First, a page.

So many articles explain how to design interfaces, design graphics and deal with clients. But one step in the Web development process is often skipped over or forgotten altogether: content planning. Sometimes called information architecture, or IA planning, this step doesn’t find a home easily in many people’s workflow. But rushing on to programming and pushing pixels makes for content that looks shoehorned rather than fully integrated and will only require late-game revisions.
Development and maintenance of a good Web site implies many consecutive steps involving various actors. These actors all have their own objectives and understanding of the process, but all are supposedly commited to the same overall goal: building the best possible Web site given the set of constraints.
Teams who focus on the long term are far more likely to create designs that really pay off for the organization. Short-term thinking gets the design done, but the team ends up doing it all over again months down the road. Long-term thinking deals with the inevitability of changes and turns the site into a living, breathing entity that grows with the organization's needs.
Most clients are good clients, and some clients are great clients. But some jobs are just never going to work out well. Herewith, a few indicators that a project may be headed to the toilet.
Now that the World Wide Web is an established means of business communication and the technology has evolved with it, site designs are looking slicker than ever. You may find that your own website--homegrown or corporate--could use a 'facelift.' But facelifts don't always have to involve the newest technology; sometimes the extra stuff that the techies love actually interferes with good design. Remember the animated Flash intros that so many sites pushed on you upon first visit? It's impressive the first time you see it... and really annoying after a couple of viewings, especially when all you wanted to do was get some information and get out.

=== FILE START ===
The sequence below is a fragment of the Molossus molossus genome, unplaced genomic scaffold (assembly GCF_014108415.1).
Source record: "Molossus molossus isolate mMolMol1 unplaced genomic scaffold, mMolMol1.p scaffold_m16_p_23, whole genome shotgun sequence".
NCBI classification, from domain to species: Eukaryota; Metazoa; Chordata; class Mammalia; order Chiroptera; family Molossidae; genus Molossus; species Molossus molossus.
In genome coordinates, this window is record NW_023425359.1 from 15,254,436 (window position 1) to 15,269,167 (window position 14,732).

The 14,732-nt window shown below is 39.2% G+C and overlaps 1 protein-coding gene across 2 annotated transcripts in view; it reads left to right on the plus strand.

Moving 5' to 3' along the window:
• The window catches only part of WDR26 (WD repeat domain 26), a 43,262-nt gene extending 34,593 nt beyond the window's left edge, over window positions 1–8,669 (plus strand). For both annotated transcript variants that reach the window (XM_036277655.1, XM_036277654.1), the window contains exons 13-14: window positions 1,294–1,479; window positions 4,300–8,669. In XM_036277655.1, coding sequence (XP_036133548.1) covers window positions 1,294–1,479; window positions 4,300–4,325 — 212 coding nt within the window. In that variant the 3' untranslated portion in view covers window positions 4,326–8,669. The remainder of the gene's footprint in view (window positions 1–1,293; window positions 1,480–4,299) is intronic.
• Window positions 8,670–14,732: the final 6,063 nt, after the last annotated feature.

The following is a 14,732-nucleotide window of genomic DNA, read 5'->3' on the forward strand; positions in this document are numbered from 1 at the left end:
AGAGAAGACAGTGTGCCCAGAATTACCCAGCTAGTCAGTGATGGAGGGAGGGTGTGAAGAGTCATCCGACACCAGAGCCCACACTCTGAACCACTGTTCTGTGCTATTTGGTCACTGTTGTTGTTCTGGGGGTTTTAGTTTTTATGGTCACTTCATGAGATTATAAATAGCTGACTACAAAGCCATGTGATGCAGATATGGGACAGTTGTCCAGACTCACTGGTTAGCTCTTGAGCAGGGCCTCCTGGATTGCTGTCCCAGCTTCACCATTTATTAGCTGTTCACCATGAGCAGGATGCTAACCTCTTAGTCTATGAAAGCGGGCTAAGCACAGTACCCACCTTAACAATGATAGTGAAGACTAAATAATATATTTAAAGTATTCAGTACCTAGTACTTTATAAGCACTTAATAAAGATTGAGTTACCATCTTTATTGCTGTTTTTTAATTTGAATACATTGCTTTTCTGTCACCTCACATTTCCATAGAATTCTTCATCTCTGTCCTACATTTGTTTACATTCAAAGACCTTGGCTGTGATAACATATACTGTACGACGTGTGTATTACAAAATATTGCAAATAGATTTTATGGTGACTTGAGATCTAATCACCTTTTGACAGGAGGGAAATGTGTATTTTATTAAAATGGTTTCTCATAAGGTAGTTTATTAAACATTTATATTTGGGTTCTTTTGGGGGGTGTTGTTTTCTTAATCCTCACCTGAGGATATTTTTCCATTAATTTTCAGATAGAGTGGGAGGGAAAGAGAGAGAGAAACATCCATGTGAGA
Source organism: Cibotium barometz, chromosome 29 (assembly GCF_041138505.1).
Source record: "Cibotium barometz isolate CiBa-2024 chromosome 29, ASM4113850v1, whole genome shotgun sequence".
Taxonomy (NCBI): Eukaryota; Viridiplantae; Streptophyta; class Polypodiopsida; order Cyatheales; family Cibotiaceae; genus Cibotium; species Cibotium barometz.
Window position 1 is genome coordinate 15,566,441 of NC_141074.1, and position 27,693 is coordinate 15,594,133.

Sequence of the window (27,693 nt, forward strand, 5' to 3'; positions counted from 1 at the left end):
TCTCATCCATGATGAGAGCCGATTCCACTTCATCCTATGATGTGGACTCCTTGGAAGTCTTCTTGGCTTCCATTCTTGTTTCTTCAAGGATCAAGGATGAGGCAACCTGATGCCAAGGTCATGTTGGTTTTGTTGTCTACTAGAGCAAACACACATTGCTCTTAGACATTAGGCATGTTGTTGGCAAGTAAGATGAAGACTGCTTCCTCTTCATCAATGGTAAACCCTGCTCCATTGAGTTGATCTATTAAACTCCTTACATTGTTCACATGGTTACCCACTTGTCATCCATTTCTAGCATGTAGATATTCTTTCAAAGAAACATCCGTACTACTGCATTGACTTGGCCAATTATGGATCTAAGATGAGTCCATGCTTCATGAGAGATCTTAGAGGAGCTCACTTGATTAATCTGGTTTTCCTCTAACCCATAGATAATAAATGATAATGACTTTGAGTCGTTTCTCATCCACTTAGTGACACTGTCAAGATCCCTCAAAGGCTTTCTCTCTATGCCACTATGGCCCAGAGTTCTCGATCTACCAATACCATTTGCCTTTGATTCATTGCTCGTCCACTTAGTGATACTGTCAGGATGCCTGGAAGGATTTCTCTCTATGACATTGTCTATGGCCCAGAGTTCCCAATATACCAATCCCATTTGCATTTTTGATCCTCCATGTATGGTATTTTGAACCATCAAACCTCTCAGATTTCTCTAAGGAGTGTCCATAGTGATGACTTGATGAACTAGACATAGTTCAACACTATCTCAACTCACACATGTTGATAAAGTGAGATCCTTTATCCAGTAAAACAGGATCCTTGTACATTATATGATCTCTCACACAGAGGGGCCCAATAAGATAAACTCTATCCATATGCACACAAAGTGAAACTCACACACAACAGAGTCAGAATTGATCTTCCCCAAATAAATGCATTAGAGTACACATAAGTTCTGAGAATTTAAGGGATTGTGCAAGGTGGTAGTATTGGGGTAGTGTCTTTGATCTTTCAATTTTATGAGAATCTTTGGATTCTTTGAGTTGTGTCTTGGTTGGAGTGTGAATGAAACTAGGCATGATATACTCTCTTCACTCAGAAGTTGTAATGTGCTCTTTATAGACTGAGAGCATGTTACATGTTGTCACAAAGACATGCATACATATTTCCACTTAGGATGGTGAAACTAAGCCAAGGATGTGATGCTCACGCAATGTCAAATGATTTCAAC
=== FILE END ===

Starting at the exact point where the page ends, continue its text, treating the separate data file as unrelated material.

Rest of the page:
I know what it’s like. You’ve worked so hard on that website of yours, and you just want to get it out there, for everyone to see, but take heed, young one, as there is much you have to sort out before you take such a drastic step. Hit the break to find out 15 things that you should be thinking about doing before you start sending out flyers about your new website.
Thinking about what’s next online is fun because everything you wish to come true will come true. While commercial products obey to the laws of the market, which in part are influenced by the resources needed to create these products, the web is defined by the user. If the user wants something he will either get it or create it himself. To see beyond today’s limits of the web all we need to do is see what is needed.
CSS is simple. You assign style primitives to elements and some of those primitives cascade down to the elements contained within. I get it. It’s simple to understand. But CSS is not simple to use or maintain. It’s time for stylesheets to evolve so that we can take web design to the next level.
Wireframes can comprise many different patterns, each of which is a discrete element that provides specific functionality and may include instructive copy, images, text fields, buttons, links, etcetera. Together, the patterns create a complete Web page. Of course, when wireframing in patterns, it always helps if there is a pre-existing library of patterns to draw from, but I have found that getting through the first wireframe reveals most of the reusable patterns.